In an unprecedented move today, Caldera, Conectiva, SuSE, and Turbolinux announced a joint development program known as UnitedLinux. As was expected based on leaks from the companies earlier this week, the foursome will merge their R&D efforts to create one core Linux distribution.
According to the group's press release this morning, each member company will continue to bundle their own “value added” material on top of the United Linux distribution. Information on just how much of a unique identity each group member will retain was not available at press time.
The UnitedLinux web site indicates that the companies plan to take a fast track on development of the system, with an alpha release this quarter, followed by a beta in Q3, and the release of 1.0 in Q4. Based on information found at their website, it seems UL will not be making the alpha or beta releases publicly available, however they do plan to make the 1.0 release available for noncommercial downloads. While it was not stated specifically on the site, it seems “noncommercial downloads” may suggest that the consortium will not be using Open Source licenses for all of their developments.
As of a short time after the announcement, the group's website had already been populated by positive comments from a variety of enterprise-related companies. Steve Solazzo, General Manager of Linux at IBM praised the group, saying “The formation of United Linux offers multiple benefits to the industry, proving yet again that cooperation on standards simplifies application development and deployment for vendors thereby providing our mutual customers with new applications more quickly.”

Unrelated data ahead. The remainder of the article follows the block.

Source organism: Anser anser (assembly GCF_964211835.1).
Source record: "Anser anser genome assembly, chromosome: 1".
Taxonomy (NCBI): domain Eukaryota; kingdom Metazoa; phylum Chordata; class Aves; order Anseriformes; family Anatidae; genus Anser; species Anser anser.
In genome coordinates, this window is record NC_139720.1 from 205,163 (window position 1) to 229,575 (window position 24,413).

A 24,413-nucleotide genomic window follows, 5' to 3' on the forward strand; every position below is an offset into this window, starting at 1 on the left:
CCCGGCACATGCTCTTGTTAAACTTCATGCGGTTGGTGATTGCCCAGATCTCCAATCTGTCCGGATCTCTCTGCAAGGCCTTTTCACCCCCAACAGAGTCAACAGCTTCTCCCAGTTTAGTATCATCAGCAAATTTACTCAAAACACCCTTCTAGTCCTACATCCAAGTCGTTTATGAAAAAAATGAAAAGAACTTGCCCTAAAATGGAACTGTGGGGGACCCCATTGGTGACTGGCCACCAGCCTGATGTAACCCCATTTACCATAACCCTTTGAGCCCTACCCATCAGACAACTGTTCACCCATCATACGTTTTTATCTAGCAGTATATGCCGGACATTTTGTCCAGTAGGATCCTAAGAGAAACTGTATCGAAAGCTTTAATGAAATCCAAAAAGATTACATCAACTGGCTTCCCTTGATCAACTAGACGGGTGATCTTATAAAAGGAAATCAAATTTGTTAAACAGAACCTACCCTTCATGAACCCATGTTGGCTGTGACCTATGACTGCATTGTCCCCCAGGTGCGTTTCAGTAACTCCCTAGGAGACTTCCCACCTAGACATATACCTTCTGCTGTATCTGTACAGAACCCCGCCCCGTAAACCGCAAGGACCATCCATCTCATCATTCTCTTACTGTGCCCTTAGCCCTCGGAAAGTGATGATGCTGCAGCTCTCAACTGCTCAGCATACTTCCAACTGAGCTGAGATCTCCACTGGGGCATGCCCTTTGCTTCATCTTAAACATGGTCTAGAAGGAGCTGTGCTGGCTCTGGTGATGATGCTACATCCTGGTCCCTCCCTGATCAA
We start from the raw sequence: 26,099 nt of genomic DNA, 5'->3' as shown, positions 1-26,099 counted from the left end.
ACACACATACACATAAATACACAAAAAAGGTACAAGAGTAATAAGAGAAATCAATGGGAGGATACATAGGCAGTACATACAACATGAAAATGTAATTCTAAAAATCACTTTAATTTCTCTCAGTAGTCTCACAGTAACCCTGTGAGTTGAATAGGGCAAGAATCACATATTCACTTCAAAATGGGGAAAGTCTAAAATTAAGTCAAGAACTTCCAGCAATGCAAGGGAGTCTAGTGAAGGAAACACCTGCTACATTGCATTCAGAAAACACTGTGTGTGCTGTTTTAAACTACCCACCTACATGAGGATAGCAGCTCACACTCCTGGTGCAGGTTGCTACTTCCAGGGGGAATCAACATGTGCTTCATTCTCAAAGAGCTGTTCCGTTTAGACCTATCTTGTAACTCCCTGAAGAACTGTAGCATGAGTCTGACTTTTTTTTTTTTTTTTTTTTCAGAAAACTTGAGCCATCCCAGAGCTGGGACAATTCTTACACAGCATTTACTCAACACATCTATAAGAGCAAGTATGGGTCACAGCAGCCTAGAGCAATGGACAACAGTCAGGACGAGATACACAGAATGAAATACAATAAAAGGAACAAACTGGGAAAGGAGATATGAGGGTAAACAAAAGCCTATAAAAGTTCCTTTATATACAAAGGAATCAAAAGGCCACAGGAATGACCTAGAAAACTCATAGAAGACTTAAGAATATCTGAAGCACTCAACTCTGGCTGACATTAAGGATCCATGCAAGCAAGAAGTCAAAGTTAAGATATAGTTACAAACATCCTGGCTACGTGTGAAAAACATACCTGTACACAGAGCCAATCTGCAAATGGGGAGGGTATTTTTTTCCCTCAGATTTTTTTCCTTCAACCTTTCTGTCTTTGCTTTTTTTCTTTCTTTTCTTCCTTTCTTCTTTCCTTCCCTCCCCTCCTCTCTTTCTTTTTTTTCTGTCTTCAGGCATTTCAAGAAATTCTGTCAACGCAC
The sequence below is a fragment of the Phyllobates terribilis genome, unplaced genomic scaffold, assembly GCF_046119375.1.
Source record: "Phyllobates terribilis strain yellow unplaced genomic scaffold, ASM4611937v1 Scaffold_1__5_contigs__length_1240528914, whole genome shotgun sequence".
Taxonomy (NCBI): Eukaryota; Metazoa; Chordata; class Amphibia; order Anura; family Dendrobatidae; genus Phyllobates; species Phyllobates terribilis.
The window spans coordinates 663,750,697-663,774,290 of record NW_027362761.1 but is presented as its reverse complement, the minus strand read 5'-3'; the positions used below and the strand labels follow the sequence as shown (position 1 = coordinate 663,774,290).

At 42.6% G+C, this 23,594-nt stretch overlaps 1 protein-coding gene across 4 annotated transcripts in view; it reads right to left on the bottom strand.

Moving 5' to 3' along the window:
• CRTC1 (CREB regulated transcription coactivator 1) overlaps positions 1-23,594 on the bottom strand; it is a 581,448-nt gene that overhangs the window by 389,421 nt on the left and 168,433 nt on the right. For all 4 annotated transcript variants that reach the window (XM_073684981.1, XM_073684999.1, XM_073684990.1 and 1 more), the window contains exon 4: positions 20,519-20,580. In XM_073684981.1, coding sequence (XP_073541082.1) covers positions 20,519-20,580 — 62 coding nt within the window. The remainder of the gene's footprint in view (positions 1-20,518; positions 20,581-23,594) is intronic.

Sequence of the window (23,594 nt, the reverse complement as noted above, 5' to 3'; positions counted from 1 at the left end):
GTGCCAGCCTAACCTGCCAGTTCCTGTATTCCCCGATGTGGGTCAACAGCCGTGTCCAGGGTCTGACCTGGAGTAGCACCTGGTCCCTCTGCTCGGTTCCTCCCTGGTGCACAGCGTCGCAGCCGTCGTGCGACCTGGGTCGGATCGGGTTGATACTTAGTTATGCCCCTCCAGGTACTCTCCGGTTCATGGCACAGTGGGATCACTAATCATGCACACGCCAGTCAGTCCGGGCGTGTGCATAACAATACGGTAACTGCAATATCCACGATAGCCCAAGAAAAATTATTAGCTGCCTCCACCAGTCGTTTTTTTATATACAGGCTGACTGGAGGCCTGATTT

In a brief correspondence with Mandrake co-founder GaÃ«l Duval yesterday, he confirmed that MandrakeSoft was in talks with the UnitedLinux group. He noted that there were many factors that his company was considering, delaying any immediate decision by Mandrake on whether to join.
RedHat's Vice President of
Marketing, Mark de Visser, also responded to the UnitedLinux announcement. In his statement de Visser said, “Too many distributions hamper the migration of applications to Linux, so
if this effort by Caldera and others consolidates distributions it is a
good development. But in Linux, application support is everything. Red Hat
Linux Advanced Server has it today. Time will tell if the Caldera group's
distribution will achieve the same level of support.”
At press time we had not heard back from other Linux distributors that we had contacted on whether they planned to join the alliance. Apparently, however, UnitedLinux is currently open to other joining, and the group's website noted that RedHat, Inc. had been contacted prior to the launch this morning.
In an eWeek report on this announcement, IDG analyst Al Gillen speculated that today's announcement is meant to level the playing field dominated by RedHat. Gillen noted “It is clear that Red Hat is the 300-pound gorilla in this market, and the other vendors are all struggling from a revenue and shipment perspective to remain relevant on a worldwide basis.”
How UnitedLinux will affect these distributions, and those opposite the announcement - such as RedHat and Mandrake - is still unclear. While it should promise to reduce development costs, SuSE is the only partner with a sizable worldwide share of the Linux market. That, coupled with financial woes of Caldera, has caused some to speculate that this merger of sorts may actually damage the better positioned SuSE Linux AG.